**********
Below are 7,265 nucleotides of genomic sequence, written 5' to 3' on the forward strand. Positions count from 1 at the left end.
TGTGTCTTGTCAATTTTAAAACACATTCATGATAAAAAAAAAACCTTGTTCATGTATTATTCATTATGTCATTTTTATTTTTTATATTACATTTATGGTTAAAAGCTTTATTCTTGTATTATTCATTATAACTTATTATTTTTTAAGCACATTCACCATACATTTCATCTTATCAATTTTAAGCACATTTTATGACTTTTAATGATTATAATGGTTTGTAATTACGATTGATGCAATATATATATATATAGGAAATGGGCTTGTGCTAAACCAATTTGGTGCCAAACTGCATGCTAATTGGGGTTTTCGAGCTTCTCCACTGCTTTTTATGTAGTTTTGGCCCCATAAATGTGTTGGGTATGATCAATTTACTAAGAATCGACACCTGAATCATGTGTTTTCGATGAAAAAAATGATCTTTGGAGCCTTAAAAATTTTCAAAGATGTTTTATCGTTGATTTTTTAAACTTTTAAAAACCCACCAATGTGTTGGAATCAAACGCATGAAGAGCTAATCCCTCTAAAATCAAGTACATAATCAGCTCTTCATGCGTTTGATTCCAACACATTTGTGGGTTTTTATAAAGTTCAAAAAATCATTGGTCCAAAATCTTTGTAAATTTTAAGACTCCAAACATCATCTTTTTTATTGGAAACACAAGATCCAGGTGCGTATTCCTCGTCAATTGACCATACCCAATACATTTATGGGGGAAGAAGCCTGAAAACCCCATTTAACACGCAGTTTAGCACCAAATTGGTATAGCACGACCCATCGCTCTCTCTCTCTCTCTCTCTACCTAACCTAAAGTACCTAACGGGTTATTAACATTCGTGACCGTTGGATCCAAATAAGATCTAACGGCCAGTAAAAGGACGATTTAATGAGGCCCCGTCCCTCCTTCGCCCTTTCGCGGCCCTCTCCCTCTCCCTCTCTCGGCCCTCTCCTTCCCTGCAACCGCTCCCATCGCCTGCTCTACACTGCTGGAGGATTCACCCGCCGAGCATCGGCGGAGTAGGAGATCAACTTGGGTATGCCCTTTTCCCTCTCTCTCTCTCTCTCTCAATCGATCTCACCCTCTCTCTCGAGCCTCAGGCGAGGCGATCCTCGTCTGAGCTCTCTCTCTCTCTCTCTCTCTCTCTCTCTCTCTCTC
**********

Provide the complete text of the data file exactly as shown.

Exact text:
Below are 7,265 nucleotides of genomic sequence, written 5' to 3' on the forward strand. Positions count from 1 at the left end.
TGTGTCTTGTCAATTTTAAAACACATTCATGATAAAAAAAAAACCTTGTTCATGTATTATTCATTATGTCATTTTTATTTTTTATATTACATTTATGGTTAAAAGCTTTATTCTTGTATTATTCATTATAACTTATTATTTTTTAAGCACATTCACCATACATTTCATCTTATCAATTTTAAGCACATTTTATGACTTTTAATGATTATAATGGTTTGTAATTACGATTGATGCAATATATATATATATAGGAAATGGGCTTGTGCTAAACCAATTTGGTGCCAAACTGCATGCTAATTGGGGTTTTCGAGCTTCTCCACTGCTTTTTATGTAGTTTTGGCCCCATAAATGTGTTGGGTATGATCAATTTACTAAGAATCGACACCTGAATCATGTGTTTTCGATGAAAAAAATGATCTTTGGAGCCTTAAAAATTTTCAAAGATGTTTTATCGTTGATTTTTTAAACTTTTAAAAACCCACCAATGTGTTGGAATCAAACGCATGAAGAGCTAATCCCTCTAAAATCAAGTACATAATCAGCTCTTCATGCGTTTGATTCCAACACATTTGTGGGTTTTTATAAAGTTCAAAAAATCATTGGTCCAAAATCTTTGTAAATTTTAAGACTCCAAACATCATCTTTTTTATTGGAAACACAAGATCCAGGTGCGTATTCCTCGTCAATTGACCATACCCAATACATTTATGGGGGAAGAAGCCTGAAAACCCCATTTAACACGCAGTTTAGCACCAAATTGGTATAGCACGACCCATCGCTCTCTCTCTCTCTCTCTCTACCTAACCTAAAGTACCTAACGGGTTATTAACATTCGTGACCGTTGGATCCAAATAAGATCTAACGGCCAGTAAAAGGACGATTTAATGAGGCCCCGTCCCTCCTTCGCCCTTTCGCGGCCCTCTCCCTCTCCCTCTCTCGGCCCTCTCCTTCCCTGCAACCGCTCCCATCGCCTGCTCTACACTGCTGGAGGATTCACCCGCCGAGCATCGGCGGAGTAGGAGATCAACTTGGGTATGCCCTTTTCCCTCTCTCTCTCTCTCTCTCAATCGATCTCACCCTCTCTCTCGAGCCTCAGGCGAGGCGATCCTCGTCTGAGCTCTCTCTCTCTCTCTCTCTCTCTCTCTCTCTCTCTC